UN / IRAQ

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11-May-2021 00:03:04
The head of the UN mission in Iraq (UNAMI), Jeanine Hennis-Plasschaert, said failure to hold credible elections would cause “significant, lasting, widespread anger and disillusionment, which in turn could further destabilize the country at a time where strength and unity are desperately needed.” UNIFEED

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STORY: UN / IRAQ
TRT: 3:04
SOURCE: UNIFEED
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LANGUAGE: ENGLISH / NATS

DATELINE: 11 MAY 2021, NEW YORK CITY

SHOTLIST:

FILE – NEW YORK CITY

1. Wide shot, UN flag outside headquarters

11 MAY 2021, NEW YORK CITY

2. Multiple screens, participants in virtual Security Council meeting
3. SOUNDBITE (English) Jeanine Hennis-Plasschaert, Special Representative of the Secretary-General and Head of the United Nations Assistance Mission for Iraq (UNAMI):
“These elections were a central demand of the protest movement; and yet, many of its members continue to be persecuted with rampant impunity. The assassination of prominent activist Ihab Jawad Al_Wazni just two days ago, by unidentified gunmen in front of his house in Karbala, is yet another tragic example. Now the killers, the perpetrators, they many think they have silenced a voice. The truth is they have only amplified it. And our heart goes out to his loved ones and all of those who have lost friends and family in the struggle to have their voices heard.”
4. Multiple screens, participants in virtual Security Council meeting
5. SOUNDBITE (English) Jeanine Hennis-Plasschaert, Special Representative of the Secretary-General and Head of the United Nations Assistance Mission for Iraq (UNAMI):
“The people of Iraq have spoken loudly and clearly as they demanded these elections, too many of them paying the ultimate price: now is not the time to let them down. The failure to hold credible elections would cause significant, lasting, widespread anger and disillusionment, which in turn could further destabilize the country at a time where strength and unity are desperately needed.”
6. Multiple screens, participants in virtual Security Council meeting
7. SOUNDBITE (English) Jeanine Hennis-Plasschaert, Special Representative of the Secretary-General and Head of the United Nations Assistance Mission for Iraq (UNAMI):
“Cynical and callous armed entities continue to seek a destabilized country. And despite the government’s objective of bringing all arms under state control, we are witnessing the use of new capabilities by non-state actors, with potentially devastating effects.”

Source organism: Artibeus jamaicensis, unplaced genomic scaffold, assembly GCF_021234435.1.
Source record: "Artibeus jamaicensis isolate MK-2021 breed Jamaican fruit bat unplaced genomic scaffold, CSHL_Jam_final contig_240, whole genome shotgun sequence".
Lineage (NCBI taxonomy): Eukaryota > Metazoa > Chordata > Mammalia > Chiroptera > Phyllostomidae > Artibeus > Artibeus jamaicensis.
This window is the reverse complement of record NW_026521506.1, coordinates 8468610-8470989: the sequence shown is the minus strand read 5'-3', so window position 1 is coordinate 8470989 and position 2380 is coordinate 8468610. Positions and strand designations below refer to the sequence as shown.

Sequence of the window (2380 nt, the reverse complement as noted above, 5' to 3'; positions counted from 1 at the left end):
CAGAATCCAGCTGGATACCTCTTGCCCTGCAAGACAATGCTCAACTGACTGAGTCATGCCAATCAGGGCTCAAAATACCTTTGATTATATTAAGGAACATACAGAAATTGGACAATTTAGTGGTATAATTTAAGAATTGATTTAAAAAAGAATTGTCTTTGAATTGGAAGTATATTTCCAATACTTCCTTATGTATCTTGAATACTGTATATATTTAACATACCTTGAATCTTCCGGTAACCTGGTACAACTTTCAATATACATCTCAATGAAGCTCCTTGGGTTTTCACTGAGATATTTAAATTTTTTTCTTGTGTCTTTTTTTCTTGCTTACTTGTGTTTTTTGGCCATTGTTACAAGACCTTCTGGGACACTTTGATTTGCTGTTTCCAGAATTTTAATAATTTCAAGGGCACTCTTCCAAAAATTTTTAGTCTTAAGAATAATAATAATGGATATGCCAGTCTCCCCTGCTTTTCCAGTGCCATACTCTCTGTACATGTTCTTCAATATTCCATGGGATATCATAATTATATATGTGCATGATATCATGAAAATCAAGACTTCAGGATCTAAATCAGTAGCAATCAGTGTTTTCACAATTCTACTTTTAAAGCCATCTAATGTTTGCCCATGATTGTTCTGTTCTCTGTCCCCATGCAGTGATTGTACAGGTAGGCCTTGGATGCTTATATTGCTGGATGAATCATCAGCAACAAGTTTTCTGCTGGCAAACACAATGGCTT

8. Multiple screens, participants in virtual Security Council meeting
9. SOUNDBITE (English) Jeanine Hennis-Plasschaert, Special Representative of the Secretary-General and Head of the United Nations Assistance Mission for Iraq (UNAMI):
“The position of the UN remains unchanged: we fully understand and support the goal of the Iraqi authorities to end displacement. However, durable solutions must be in place to succeed in doing so. In other words: the focus must be on solving displacement rather than closing camps.”
10. Multiple screens, participants in virtual Security Council meeting
11. SOUNDBITE (English) Jeanine Hennis-Plasschaert, Special Representative of the Secretary-General and Head of the United Nations Assistance Mission for Iraq (UNAMI):
“At this critical juncture, transparency and the rule of law must prevail. A trusted electoral process, with free and wide-ranging participation, can help steer the country towards the safe and prosperous future Iraqis deserve. The way to express one’s voice, to make one’s choice, is at the ballot box: this essential democratic exercise requires every voter, candidate, journalist and activist, all of them to play their part. Boycotting elections, and thus staying outside the electoral process, is risky business and comes potentially at high costs.”
12. Multiple screens, participants in virtual Security Council meeting

STORYLINE:

The head of the UN mission in Iraq (UNAMI), Jeanine Hennis-Plasschaert, said failure to hold credible elections would cause “significant, lasting, widespread anger and disillusionment, which in turn could further destabilize the country at a time where strength and unity are desperately needed.”